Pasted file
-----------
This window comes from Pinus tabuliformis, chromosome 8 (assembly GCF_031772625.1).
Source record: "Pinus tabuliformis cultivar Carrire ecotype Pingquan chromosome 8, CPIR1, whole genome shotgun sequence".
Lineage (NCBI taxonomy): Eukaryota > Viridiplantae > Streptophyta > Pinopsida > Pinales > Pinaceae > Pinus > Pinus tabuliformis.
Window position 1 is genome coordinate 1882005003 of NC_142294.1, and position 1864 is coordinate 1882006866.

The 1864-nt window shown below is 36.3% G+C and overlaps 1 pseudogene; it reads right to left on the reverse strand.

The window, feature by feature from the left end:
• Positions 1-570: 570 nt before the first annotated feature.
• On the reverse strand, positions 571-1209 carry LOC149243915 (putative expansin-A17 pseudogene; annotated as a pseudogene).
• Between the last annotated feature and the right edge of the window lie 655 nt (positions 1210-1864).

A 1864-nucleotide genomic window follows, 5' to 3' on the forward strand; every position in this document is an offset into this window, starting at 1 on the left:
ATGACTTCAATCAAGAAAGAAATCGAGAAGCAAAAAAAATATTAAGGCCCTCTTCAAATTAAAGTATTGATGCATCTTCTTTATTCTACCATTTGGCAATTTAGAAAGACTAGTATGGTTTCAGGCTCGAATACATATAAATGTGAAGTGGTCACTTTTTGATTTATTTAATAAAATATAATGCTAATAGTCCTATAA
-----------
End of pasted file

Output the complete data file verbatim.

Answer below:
This window comes from Pinus tabuliformis, chromosome 8 (assembly GCF_031772625.1).
Source record: "Pinus tabuliformis cultivar Carrire ecotype Pingquan chromosome 8, CPIR1, whole genome shotgun sequence".
Lineage (NCBI taxonomy): Eukaryota > Viridiplantae > Streptophyta > Pinopsida > Pinales > Pinaceae > Pinus > Pinus tabuliformis.
Window position 1 is genome coordinate 1882005003 of NC_142294.1, and position 1864 is coordinate 1882006866.

The 1864-nt window shown below is 36.3% G+C and overlaps 1 pseudogene; it reads right to left on the reverse strand.

The window, feature by feature from the left end:
• Positions 1-570: 570 nt before the first annotated feature.
• On the reverse strand, positions 571-1209 carry LOC149243915 (putative expansin-A17 pseudogene; annotated as a pseudogene).
• Between the last annotated feature and the right edge of the window lie 655 nt (positions 1210-1864).

A 1864-nucleotide genomic window follows, 5' to 3' on the forward strand; every position in this document is an offset into this window, starting at 1 on the left:
ATGACTTCAATCAAGAAAGAAATCGAGAAGCAAAAAAAATATTAAGGCCCTCTTCAAATTAAAGTATTGATGCATCTTCTTTATTCTACCATTTGGCAATTTAGAAAGACTAGTATGGTTTCAGGCTCGAATACATATAAATGTGAAGTGGTCACTTTTTGATTTATTTAATAAAATATAATGCTAATAGTCCTATAA